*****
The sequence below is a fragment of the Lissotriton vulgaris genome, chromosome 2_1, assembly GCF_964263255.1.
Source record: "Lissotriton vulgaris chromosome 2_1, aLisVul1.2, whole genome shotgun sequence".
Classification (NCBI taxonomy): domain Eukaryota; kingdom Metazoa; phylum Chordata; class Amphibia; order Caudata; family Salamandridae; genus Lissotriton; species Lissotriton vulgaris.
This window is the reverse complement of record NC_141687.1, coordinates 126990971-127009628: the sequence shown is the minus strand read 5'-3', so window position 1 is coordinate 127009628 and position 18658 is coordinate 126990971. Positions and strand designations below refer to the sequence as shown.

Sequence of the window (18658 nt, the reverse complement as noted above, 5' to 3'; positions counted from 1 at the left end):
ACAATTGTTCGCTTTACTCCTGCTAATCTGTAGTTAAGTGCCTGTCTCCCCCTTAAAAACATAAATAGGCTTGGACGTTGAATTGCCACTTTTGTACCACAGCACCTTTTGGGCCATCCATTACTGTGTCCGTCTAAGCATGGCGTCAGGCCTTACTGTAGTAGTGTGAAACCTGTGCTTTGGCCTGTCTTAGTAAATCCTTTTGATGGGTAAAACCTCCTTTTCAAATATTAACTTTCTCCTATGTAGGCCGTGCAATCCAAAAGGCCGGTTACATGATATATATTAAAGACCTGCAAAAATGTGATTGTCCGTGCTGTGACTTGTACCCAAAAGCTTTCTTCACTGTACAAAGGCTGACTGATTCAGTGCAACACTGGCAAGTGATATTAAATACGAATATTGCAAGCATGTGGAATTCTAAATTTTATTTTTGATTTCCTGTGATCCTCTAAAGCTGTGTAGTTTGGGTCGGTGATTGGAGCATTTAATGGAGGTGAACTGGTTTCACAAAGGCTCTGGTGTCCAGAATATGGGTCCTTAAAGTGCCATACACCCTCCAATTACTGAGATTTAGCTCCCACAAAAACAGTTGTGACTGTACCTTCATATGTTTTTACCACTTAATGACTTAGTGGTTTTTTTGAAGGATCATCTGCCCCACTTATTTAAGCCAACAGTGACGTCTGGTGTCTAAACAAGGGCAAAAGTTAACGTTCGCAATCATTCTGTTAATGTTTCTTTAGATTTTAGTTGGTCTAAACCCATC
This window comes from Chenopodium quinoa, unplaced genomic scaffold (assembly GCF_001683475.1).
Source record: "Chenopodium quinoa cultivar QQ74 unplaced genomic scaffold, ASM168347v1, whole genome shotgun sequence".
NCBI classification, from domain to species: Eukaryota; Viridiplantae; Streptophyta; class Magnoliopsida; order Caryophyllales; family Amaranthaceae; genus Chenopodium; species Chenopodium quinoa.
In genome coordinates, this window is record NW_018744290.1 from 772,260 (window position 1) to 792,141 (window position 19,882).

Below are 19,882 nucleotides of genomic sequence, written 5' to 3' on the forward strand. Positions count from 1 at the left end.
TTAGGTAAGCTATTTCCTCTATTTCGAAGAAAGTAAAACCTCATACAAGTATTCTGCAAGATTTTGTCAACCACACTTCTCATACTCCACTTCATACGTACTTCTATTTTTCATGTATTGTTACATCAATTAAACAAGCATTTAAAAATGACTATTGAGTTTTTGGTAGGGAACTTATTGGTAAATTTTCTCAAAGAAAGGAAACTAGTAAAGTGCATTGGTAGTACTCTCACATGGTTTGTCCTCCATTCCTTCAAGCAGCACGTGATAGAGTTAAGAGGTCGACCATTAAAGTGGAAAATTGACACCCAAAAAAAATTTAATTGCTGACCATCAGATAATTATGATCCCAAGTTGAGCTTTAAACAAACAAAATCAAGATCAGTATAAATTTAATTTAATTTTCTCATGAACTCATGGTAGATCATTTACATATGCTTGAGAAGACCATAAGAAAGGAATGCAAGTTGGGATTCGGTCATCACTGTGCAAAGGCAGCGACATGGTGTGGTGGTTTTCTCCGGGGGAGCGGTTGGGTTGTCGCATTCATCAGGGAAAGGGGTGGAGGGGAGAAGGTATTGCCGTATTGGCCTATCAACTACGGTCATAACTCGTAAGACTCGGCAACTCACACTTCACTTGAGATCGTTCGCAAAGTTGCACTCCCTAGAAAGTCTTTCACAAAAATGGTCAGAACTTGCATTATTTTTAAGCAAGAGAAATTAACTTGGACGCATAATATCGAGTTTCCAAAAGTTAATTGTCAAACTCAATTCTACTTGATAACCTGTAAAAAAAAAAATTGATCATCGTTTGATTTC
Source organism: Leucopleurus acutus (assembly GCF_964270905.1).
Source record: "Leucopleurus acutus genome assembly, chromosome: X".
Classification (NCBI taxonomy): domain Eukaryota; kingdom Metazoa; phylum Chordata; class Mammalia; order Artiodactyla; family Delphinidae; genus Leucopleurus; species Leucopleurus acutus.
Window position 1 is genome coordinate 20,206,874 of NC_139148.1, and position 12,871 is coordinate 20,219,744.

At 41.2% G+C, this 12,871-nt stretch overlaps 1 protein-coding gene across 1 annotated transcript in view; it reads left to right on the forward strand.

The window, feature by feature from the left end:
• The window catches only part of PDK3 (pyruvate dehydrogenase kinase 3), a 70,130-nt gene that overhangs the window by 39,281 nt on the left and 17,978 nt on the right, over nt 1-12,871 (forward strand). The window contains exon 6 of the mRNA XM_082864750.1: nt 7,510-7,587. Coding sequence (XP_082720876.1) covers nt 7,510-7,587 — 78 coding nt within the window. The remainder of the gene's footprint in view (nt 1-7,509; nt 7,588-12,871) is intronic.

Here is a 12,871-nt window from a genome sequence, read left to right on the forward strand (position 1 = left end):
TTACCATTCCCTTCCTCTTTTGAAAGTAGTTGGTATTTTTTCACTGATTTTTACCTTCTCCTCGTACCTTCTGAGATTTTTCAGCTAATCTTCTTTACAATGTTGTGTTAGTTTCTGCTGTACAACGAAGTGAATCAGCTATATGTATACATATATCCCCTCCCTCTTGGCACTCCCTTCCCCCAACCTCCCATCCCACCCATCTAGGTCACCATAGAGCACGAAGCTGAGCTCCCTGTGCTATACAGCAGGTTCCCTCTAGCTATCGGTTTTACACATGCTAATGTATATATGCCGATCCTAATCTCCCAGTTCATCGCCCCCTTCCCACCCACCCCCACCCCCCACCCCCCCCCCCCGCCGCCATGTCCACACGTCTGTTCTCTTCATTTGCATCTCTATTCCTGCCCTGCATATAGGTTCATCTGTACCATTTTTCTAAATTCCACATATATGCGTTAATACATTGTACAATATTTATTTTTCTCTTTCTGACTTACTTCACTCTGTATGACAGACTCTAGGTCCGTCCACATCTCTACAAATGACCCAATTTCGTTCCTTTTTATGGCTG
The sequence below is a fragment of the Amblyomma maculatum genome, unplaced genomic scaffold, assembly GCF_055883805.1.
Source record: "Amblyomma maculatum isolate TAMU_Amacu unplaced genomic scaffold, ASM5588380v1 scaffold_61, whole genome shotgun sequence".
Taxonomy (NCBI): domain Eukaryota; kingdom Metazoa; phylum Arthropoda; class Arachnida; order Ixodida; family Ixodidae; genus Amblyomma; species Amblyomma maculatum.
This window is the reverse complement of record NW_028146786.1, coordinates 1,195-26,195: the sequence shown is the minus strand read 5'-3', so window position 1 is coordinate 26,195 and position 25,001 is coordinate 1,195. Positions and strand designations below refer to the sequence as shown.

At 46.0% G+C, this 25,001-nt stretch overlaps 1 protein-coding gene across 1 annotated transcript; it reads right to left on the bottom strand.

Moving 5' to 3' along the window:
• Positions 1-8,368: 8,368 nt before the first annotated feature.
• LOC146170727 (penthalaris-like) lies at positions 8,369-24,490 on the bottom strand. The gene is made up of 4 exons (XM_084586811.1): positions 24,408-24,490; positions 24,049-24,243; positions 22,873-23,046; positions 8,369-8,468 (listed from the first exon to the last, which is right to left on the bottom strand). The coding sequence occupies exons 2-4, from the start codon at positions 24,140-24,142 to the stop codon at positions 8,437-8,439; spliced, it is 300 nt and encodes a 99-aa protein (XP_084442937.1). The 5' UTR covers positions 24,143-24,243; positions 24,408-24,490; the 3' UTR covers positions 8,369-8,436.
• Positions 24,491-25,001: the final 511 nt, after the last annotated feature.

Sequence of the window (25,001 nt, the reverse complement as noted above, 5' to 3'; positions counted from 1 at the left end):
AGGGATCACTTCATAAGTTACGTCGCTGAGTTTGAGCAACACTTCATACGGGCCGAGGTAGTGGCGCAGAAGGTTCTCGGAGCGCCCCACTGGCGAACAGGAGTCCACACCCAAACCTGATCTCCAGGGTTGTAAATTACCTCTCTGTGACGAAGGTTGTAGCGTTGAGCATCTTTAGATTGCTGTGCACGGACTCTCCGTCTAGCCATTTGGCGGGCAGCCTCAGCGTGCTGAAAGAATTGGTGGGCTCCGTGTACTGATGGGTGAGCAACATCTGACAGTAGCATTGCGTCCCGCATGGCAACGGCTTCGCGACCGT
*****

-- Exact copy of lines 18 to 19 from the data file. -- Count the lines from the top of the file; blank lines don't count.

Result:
The window, feature by feature from the left end:
• The window catches only part of PDK3 (pyruvate dehydrogenase kinase 3), a 70,130-nt gene that overhangs the window by 39,281 nt on the left and 17,978 nt on the right, over nt 1-12,871 (forward strand). The window contains exon 6 of the mRNA XM_082864750.1: nt 7,510-7,587. Coding sequence (XP_082720876.1) covers nt 7,510-7,587 — 78 coding nt within the window. The remainder of the gene's footprint in view (nt 1-7,509; nt 7,588-12,871) is intronic.